Q. In your article you compare the current Russian system with the dictatorships of Spain’s Francisco Franco and Portugal’s António de Oliveira Salazar. Do you expect to see changes in Russia?

A. I think the situation in Russia could be very similar to what happened in Spain and Portugal. When the dictator leaves power, he dies somehow. Often, there is a division among the elites, as was the case in Spain. Some of these elites realize that it is no longer possible to continue down the road being taken by the dictator, and there are people who are beginning to lead the country toward a certain freedom. Here, the role of the real opposition — not just the political one — is very important. The role of human rights activists, the real opposition and the trade unions is to pressure the government in order to take power after the dictator [is gone] to move toward a real… not fictitious democracy. As soon as the dictator disappears, the most unexpected people from his entourage will appear as reformers who want changes to save themselves and the system from collapsing.

Q. Salazar and Franco ran their countries for 40 years. Franco died in bed without a revolution rising up against him. And now Russians are being asked to protest against Putin while Europe imposes sanctions on them. Do they serve any purpose?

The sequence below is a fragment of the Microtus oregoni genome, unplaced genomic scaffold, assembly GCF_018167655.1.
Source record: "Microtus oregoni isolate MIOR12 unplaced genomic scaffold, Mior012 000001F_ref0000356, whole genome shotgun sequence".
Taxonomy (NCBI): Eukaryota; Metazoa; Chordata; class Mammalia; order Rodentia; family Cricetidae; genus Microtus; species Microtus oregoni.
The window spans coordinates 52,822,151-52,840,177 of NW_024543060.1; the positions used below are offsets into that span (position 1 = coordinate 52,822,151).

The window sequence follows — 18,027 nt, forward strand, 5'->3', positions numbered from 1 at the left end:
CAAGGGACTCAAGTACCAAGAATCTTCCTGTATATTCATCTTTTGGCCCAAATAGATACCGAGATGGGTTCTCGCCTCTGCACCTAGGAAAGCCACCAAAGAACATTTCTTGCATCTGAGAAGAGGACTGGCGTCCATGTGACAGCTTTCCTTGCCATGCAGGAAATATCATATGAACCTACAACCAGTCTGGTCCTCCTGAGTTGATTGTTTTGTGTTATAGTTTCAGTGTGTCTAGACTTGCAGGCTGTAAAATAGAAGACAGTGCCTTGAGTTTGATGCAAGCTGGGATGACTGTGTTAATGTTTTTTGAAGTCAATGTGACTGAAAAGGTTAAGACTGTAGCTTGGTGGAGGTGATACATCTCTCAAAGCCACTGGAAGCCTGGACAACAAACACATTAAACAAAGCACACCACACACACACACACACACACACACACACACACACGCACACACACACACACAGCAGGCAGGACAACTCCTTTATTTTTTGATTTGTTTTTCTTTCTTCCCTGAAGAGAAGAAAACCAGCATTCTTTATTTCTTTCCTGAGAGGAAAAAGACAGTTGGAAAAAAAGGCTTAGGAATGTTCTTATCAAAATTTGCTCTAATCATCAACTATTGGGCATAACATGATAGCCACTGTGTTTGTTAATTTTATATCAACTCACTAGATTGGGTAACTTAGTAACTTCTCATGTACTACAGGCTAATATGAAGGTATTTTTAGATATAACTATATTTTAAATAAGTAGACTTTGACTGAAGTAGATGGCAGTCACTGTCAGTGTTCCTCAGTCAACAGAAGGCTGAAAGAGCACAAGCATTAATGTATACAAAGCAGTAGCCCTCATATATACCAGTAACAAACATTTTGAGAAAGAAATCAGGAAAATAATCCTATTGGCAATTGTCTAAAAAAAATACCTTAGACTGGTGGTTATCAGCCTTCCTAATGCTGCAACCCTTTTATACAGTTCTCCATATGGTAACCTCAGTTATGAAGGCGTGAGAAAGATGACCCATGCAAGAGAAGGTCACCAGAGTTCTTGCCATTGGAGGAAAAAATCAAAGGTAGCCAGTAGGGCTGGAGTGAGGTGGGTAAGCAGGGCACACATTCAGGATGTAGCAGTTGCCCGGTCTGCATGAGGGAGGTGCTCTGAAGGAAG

A. I don’t have a clear answer as to whether they are right or wrong. It seems to me that Europe didn’t think it through. It is naïve to believe that the sanctions will make the oligarchs overthrow Putin. They don’t stand a chance. You want to divide the elites? Give them a chance to get off the sanctions list; it will slowly increase the division among them. I don’t have a clear [answer] about general sanctions, either. Russian citizens find it difficult to travel and feel uncomfortable in Europe, do you want them to put their hands on their heads and try to overthrow Putin? With a totalitarian regime, that is naïve.

Oleg Orlov
Oleg Orlov lays flowers at the Solovetsky memorial in honor of victims of political repression in Moscow on October 29.EVGENIA NOVOZHENINA (REUTERS)

Q. Now they are not only arresting political opponents, but also members of the pro-war sector who have made some type of criticism. Do you notice a war weariness?

A. There have been many people in favor of the war since 2022, but the number has decreased. The fatigue is evident. If freedom of expression had not been destroyed, if we were not punished for speaking in [public], the mass discontent would be very visible. But many people are very afraid; they keep silent or don’t want to think about it.

Q. In your article you cite the myth that Russians want an iron fist, a Stalin. Has this changed?

A. Repression has hardened. Almost all independent organizations have been shut down and there are more arrests and new sentences every week. I am surprised that I have been given so much freedom and can grant you this interview. I am prepared to talk to you openly, but 90% of Russians will refuse to deal with a Western correspondent. They think the authorities will find out tomorrow and lock them up in prison.